It's common knowledge that making even a minor change to an electronic file (deleting a period or adding a single letter to a Word document) will generate an entirely different MD5 or SHA-1 hash value for the file. However it's less well known exactly what actions till cause the hash value of the file to change. Craig Ball explored this issue in his blog, Ball in Your Court.
It should be readily apparent that changing the system metadata of a file, will not alter the hash value. Hash values are calculated only on the basis of the contents of the file. Changes to the file metadata will produce new hash values. You can be certain that a file's hash value will not change if it is opened from read only media.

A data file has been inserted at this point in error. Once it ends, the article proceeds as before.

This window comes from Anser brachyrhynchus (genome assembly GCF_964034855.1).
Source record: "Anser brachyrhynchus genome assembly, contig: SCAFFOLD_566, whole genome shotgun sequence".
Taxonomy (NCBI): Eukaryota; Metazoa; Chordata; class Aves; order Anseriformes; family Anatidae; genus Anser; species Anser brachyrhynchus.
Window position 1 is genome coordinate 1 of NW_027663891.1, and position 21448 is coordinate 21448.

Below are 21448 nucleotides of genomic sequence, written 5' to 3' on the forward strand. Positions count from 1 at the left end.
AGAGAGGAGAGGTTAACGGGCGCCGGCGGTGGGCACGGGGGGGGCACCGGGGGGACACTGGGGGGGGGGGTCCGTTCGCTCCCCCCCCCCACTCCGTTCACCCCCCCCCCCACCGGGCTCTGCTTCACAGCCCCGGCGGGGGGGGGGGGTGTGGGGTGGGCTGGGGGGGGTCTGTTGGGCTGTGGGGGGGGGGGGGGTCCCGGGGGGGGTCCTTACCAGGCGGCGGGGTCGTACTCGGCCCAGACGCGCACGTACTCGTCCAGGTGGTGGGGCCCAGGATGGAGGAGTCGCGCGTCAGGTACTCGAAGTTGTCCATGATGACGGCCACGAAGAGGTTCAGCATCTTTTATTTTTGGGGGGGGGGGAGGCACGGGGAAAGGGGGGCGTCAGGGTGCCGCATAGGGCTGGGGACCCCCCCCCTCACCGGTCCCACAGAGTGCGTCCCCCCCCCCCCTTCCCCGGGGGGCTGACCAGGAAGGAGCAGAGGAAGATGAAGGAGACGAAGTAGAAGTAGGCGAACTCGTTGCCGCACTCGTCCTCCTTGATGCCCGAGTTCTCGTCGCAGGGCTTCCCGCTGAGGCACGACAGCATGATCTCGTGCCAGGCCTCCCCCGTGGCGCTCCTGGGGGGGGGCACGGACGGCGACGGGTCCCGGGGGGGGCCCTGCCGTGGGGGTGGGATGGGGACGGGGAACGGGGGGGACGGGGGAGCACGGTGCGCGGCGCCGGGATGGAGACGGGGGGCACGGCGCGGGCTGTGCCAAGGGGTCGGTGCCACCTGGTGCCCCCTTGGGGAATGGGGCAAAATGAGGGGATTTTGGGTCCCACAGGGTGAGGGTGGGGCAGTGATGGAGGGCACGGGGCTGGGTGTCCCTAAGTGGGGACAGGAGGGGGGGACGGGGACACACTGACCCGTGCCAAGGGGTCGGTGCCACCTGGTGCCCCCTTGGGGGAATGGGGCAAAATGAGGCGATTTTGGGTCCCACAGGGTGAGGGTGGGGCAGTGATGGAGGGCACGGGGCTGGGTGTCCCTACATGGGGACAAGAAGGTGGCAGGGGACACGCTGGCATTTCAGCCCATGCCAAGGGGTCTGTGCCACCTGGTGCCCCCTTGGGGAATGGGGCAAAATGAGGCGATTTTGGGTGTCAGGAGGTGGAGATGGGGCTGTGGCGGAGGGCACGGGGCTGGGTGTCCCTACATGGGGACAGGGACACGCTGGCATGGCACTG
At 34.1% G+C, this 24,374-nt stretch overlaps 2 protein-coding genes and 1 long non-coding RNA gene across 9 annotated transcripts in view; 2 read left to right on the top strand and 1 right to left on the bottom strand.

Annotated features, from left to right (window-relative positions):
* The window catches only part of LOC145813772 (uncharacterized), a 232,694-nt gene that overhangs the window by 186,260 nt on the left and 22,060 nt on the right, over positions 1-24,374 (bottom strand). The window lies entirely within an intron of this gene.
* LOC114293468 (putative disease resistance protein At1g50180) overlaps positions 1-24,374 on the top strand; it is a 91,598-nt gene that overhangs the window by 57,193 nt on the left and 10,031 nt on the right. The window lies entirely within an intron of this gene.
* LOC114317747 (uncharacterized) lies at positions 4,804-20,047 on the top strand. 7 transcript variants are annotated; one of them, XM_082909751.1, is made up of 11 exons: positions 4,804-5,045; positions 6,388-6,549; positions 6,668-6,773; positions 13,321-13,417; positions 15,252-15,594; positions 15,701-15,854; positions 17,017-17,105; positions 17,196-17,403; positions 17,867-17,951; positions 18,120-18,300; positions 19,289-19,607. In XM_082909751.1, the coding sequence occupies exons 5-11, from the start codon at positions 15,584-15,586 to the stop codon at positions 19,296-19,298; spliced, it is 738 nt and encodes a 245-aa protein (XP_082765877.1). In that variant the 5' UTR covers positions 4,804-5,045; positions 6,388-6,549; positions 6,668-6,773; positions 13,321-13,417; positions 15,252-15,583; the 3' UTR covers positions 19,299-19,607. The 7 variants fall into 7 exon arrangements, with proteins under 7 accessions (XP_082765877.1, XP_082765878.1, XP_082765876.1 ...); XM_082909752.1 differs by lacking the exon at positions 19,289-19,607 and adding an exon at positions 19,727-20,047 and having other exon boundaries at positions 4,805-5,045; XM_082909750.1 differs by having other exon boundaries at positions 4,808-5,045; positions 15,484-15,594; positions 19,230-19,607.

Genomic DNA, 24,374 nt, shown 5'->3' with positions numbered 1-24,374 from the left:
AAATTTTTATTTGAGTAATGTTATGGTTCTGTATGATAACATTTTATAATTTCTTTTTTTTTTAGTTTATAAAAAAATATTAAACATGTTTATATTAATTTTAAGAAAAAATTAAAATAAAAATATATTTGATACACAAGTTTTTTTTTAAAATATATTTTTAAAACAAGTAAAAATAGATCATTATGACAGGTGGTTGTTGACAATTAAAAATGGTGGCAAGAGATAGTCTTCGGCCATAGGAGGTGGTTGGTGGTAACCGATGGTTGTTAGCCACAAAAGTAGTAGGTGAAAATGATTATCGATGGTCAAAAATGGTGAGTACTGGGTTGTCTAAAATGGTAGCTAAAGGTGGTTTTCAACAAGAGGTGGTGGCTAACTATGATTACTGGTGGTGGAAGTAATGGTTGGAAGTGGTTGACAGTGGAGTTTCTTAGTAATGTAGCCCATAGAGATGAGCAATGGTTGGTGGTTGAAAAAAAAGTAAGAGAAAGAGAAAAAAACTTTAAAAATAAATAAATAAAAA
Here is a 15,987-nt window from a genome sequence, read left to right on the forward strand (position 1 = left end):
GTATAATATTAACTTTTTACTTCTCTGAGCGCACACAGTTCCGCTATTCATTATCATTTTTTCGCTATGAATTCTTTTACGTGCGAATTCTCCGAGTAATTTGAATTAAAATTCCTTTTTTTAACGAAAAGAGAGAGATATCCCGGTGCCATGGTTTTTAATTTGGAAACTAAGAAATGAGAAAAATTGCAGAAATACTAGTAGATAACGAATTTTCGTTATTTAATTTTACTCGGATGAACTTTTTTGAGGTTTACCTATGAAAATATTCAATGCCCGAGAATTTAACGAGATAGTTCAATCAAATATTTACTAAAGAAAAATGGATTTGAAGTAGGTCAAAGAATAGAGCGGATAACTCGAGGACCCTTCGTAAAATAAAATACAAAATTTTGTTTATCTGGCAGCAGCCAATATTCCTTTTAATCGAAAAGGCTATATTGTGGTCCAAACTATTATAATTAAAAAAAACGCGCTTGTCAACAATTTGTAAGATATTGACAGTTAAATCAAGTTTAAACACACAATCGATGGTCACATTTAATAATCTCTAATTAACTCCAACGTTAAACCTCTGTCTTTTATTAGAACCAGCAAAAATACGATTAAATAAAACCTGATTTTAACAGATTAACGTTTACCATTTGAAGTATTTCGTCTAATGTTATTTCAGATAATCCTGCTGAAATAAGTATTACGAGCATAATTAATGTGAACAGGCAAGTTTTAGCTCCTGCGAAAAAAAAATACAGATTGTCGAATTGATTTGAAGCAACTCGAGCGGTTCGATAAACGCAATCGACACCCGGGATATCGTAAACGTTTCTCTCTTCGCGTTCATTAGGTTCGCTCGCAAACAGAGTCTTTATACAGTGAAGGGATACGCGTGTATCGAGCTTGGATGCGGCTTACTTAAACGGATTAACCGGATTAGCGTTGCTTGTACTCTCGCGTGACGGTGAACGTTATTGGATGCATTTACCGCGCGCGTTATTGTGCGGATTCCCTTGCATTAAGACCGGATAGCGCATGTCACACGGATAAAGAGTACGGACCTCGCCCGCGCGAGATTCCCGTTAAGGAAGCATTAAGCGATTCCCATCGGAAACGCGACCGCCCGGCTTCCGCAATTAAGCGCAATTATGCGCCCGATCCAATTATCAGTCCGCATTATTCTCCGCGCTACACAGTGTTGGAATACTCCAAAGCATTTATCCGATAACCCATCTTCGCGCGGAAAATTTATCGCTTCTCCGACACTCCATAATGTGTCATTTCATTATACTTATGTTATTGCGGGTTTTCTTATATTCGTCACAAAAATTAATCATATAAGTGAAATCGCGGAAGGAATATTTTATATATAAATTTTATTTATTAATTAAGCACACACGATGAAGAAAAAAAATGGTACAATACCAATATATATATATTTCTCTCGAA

According to Ball here's what will and will not cause a new hash value to be generated:
HASH VALUE STAYS THE SAME
1. Changing the file extension
2. Emailing a file as an attachment and then receiving it back in another email.
3. Renaming a file without opening it.
HASH VALUE CHANGES
1. Copying the text of a Word document into a new Word document.
2. Printing out a Word document [the last printed date is a meta data field].
3. Opening a file and then renaming it.